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Opinion ARTICLE

Front. Mol. Biosci., 02 July 2019 | https://doi.org/10.3389/fmolb.2019.00050

Building Minimalist Models for Functionalized Metal Nanoparticles

  • 1Istituto Nanoscienze–CNR-NANO S3, Modena, Italy
  • 2Istituto Nanoscienze–CNR and NEST-Scuola Normale Superiore, Pisa, Italy

The Landscape of Coarse Grained NP Models

Metal nanoparticles (NPs) have been recently proposed for an increasing number of applications in nano-medicine (Vlamidis and Voliani, 2018) and nanotechnology (Chen et al., 2015). For instance, gold NPs (Alex and Tiwari, 2015) allow covalent versatile functionalization via thiol chemistry (Hakkinen, 2012) with different biomolecules or functional groups to selectively favor interactions with proteins or other specific components of the cell milieu. In particular, thiol-protected gold NPs functionalized with phenyl groups, Au25L18- (L = S(CH2)2Ph) were considered capable of interfering with protein aggregation, and therefore viewed as possible therapeutic agents against degenerative diseases due to amyloid fibrils accumulation (Brancolini et al., 2014, 2018; Marcinko et al., 2017; Torsten et al., 2018). The optimization of the size and decoration of the NP for therapy can benefit from computer simulations exploring aggregation in different environmental conditions (relative concentration, temperature, ionic strength). However, such extremely large time and size scale simulations call for the use of super-atomistic representations (low resolution or coarse grained—CG—models) (Brancolini and Tozzini, 2019).

A number of CG models for proteins are available (Seo et al., 2012), even minimalist ones, i.e. with single-bead per amino-acid resolution and implicit solvent (Di Fenza et al., 2009; Tozzini, 2010; Trovato and Tozzini, 2012; Trovato et al., 2013). Conversely, for the NPs, available CG models are rather sparse and diverse. The presence of the gold core suggests treating it at the meso-scale as a single spheroidal object (Vàcha et al., 2014), but the roughness of the surface (Radic et al., 2015), and the specificity of the chemical decoration (Tavanti et al., 2015a; Cantarutti et al., 2017) have fundamental roles in the interaction with proteins and must be treated at a higher resolution (Brancolini et al., 2015; Tavanti et al., 2015b; Charchar et al., 2016; Cardellini et al., 2019). Particular attention must be paid to the representation of hydrophobic character of the chemical groups and to the presence of possible net charges, whose medium- and long-range character, respectively, is the determinant of the macroscopic aggregation properties of the system. Implicit solvent requires the use of accurate screened potentials to account for the ionic strength. Finally, for the NP model to be compatible with the protein counterpart, both resolution and parameterization of the force field (FF) should be well matched.

While these prescriptions are followed inprevious literature in given models (Radic et al., 2015; Charchar et al., 2016), here we outline a general strategy to build models for NPs including all of them. In our view (Brancolini et al., 2018) these should contain the following ingredients: (1) Minimalism, i.e., including the minimum possible amount of degrees of freedom (DoF), and implicit solvent (2) Compatibility with the protein models (3) Transferability to different sizes and chemical decorations. Clearly, each of these characteristics involves one or more among the following actions: (i) choice of the model structure/topology, (ii) choice of the functional forms for the interactions, (iii) optimization of parameterization. (ii) and (iii) are complex tasks which have been addressed using a large number of different methodologies (Bauer et al., 2017; Lin et al., 2018; Brancolini et al., submitted). Particularly effective are usually combinations of bottom up and top-down strategy (Leonarski et al., 2013; Mereghetti et al., 2016) including both atomistic simulations and experimental data (Trovato and Tozzini, 2014) from different sources (e.g., structural, or thermodynamic). Here we focus on a general strategy to address (i) (Brancolini et al., 2018).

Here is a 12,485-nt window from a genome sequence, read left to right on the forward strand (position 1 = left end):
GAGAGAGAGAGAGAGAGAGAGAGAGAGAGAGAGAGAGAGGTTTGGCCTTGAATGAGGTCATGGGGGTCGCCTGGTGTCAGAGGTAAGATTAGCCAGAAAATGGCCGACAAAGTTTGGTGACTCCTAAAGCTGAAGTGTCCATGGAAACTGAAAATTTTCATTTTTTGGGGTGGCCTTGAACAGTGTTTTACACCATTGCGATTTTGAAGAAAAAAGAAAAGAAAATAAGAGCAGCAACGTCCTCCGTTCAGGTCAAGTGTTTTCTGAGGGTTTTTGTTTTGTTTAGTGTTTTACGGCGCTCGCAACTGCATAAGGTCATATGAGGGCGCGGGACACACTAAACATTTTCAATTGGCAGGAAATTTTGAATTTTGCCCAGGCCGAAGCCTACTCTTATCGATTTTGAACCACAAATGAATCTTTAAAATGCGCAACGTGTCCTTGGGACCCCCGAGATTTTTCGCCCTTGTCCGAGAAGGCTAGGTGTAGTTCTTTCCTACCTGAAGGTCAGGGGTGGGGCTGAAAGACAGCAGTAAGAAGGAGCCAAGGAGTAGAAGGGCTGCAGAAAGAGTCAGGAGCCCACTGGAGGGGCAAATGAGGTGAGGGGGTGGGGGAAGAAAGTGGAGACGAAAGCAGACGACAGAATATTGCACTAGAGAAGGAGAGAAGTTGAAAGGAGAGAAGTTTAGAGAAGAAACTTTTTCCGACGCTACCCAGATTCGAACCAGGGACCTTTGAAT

Rational Building of a Minimalist NP Model

The starting point is an atomistic structure of the functionalized NP (Figure 1A). The minimalism requirement suggests using a single large interacting center (“bead”) for the gold core, which is, in fact, a common feature to most of the NP models (Charchar et al., 2016; Shao and Hall, 2017). The chemical decoration is accounted for in several models by covering the central bead with smaller beads (Radic et al., 2015). The compatibility criterion can be satisfied choosing in specific ways the number and location of the decoration beads. For instance, when the functionalizing groups resemble in size and shape the side chains of amino-acids, this choice is rather straightforward: each of the functional group can be represented using the same representation of the protein amino-acids, i.e., 2–4 beads in MARTINI-like models (Seo et al., 2012), or a single bead for the minimalist models (Figure 1B). Remarkably, the model will include a number of DoF (Degrees of Freedom) proportional to the number of functional groups, i.e., will scale proportionally the surface of the NP, rather than to the volume.

FIGURE 1
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Figure 1. Illustration of the phases of the model building, taking as a test case the Au25(S(CH2)2Ph)18. (A) Atomistic resolution, (B) coarse graining of functionalizing beads (C) analysis of the statistical structural data, clustering (D) evaluation of centroids of the space distribution, (E) topology and FF building (F) transfer of topology/structure to larger models. (G) Different symmetry of ligands are highlighted in the atomistic structure: 12 inner ligands (red circle) with sulfur bond to one core Au atom and one staple Au atom and 6 outer ligands (green circle) bound to two staple Au atoms. In principle, inner and outer beads can have different parameters, if needed to better balance the structure and electrostatics. (H) The electrostatic potential generated by the RESP atomistic charges using a representative configuration (UHBD isosurfaces drawn at +0.5 (red) and −0.5 (blue) kcal/e electrostatic potential). (I) The different types of CG beads reflecting the different symmetries of ligands are colored in different shades of green and assigned different charges [B2 = −0.230e (green), B3 = −0.128e (light green), the gold bead has charge B1 = +2.525e; the total net charge −1 is reproduced]. (J) CG electrostatic potential generated by the CG charges [UHBD isosurfaces drawn at +0.5 (red) and −0.5 (blue) kcal/e electrostatic potential].